On July 11, 1995, Yap filed a complaint for administrative review of the Department's decision denying her licensure by endorsement. In her complaint, Yap alleged that the Illinois licensure requirements in effect at the time she first attempted the NCLEX exam in Illinois in 1987 required an applicant to pass the exam within six attempts over an unlimited period of time. Yap also alleged that the "six-failure" rule was repealed in January 1990, and replaced with a provision which required an applicant to pass the NCLEX within three years of the applicant's first attempt. Yap further alleged that the 1990 provision could not be applied retroactively to her application for licensure by endorsement because to do so would deny her equal protection and due process of law.
In its response to Yap's complaint, the Department stated that it had denied Yap's application for licensure by endorsement because the licensing requirements in her state of original licensure, Minnesota, were not "substantially equal" to those in Illinois as prescribed by the Illinois Act. The Department contended that "Illinois, unlike Florida, *fn2 requires that those who do not pass the licensing examination within three years of the first time they take the examination must complete the entire course of study." The Department argued that Yap did not pass the NCLEX within three years from the date of her first examination in 1987 in Illinois and, because she did not pass the exam until 1994 in Minnesota, she could not be licensed in Illinois by endorsement. The Department further argued that its application of the amended 1990 statute did not constitute improper retroactive application of that statute because the change in the statute was procedural, rather than substantive.
In Yap's reply to the Department's response to her complaint, she argued that the 1990 amendment to section 15 was substantive in nature, and therefore could not be applied retroactively to her. Yap further argued that applying the 1990 amendment to her would deprive her of her constitutional right to pursue her profession.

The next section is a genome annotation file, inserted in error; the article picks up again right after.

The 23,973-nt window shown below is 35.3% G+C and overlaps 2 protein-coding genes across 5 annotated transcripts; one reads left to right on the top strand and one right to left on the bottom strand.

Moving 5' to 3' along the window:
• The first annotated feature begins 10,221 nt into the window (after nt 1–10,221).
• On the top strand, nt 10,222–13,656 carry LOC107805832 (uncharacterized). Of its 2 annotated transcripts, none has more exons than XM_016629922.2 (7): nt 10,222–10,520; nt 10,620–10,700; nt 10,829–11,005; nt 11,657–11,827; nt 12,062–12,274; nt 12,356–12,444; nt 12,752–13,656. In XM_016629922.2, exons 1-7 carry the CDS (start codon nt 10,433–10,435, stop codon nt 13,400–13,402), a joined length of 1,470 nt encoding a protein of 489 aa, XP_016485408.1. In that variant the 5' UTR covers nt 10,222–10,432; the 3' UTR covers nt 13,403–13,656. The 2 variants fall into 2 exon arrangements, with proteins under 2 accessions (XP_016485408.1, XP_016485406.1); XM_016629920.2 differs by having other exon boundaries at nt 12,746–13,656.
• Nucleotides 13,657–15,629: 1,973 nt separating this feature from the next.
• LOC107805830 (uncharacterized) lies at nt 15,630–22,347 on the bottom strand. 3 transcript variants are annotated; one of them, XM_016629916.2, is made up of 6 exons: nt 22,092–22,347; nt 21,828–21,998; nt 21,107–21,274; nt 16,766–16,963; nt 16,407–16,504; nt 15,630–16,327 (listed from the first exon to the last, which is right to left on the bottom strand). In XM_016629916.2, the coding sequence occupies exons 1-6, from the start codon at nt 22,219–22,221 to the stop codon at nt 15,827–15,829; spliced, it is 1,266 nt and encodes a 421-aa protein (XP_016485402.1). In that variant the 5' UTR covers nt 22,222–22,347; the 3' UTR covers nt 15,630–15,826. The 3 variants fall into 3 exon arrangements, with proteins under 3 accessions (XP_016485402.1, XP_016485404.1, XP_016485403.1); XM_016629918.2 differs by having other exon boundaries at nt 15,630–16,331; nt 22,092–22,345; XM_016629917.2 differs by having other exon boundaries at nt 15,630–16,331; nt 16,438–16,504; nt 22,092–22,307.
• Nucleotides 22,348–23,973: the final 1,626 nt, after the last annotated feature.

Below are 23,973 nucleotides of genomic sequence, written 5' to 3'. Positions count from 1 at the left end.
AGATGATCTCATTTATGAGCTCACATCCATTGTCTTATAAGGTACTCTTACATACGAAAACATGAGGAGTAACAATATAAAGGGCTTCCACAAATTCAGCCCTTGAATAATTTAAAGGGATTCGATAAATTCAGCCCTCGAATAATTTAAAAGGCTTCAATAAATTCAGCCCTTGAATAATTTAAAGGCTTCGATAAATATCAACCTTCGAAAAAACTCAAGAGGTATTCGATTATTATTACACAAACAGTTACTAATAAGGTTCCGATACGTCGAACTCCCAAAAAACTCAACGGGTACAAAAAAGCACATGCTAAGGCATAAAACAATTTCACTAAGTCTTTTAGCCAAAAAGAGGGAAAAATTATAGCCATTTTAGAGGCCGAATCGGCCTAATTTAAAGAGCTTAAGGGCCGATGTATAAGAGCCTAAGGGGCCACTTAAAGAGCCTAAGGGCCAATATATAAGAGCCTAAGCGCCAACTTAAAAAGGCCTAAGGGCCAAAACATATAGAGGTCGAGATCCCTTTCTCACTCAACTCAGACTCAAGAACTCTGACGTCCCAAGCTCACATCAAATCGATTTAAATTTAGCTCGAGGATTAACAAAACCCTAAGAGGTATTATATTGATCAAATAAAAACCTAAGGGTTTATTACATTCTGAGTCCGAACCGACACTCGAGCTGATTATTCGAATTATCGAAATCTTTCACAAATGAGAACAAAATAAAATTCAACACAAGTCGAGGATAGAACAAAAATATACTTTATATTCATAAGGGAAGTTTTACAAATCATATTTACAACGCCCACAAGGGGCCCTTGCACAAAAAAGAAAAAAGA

At the hearing on Yap's complaint on December 6, 1995, the trial court discussed the fact that several cases were pending in this court "dealing" with the same issue as the one presented by Yap. The trial court specifically discussed Banzon v. Zollar, [slip op.], No. 95 CH 2119, in which another circuit court judge ruled that the "same amended provision" of the Act could not be applied retroactively. The trial court in the present case then ruled that the 1990 amendment could not be applied retroactively to Yap, stating:
"In view of what I stated on the record here with regard to the previous ruling by Judge Getty and my feelings that he is correct in that ruling, that this--you cannot grant retroactive capability to a rule in the middle of the game.
And I feel that's what this has done. ***
And there is really no sense in several courts around this division to say the same thing.
I adopt his brief and ruling with regard to this case."
The trial court then entered an order reversing the Department's decision denying Yap's licensure by endorsement. This appeal followed.
The Department first argues that it's application of section 15 of the Act did not constitute a prohibited retroactive application of the statute because it denied Yap's application based on the Act in effect in May 1995, and Yap was not deprived of a property or liberty interest because she did not have a vested right to a license.
Yap contends that the trial court properly reversed the Department's decision because it constituted an unconstitutional retroactive application of section 15 of the Act. Yap argues that when she first took the NCLEX exam in 1987 in Illinois, she reasonably relied on the statute in effect at that time, which required passage of the NCLEX exam within six attempts in an unlimited period of time, and that to now change the requirements to passage within three years ...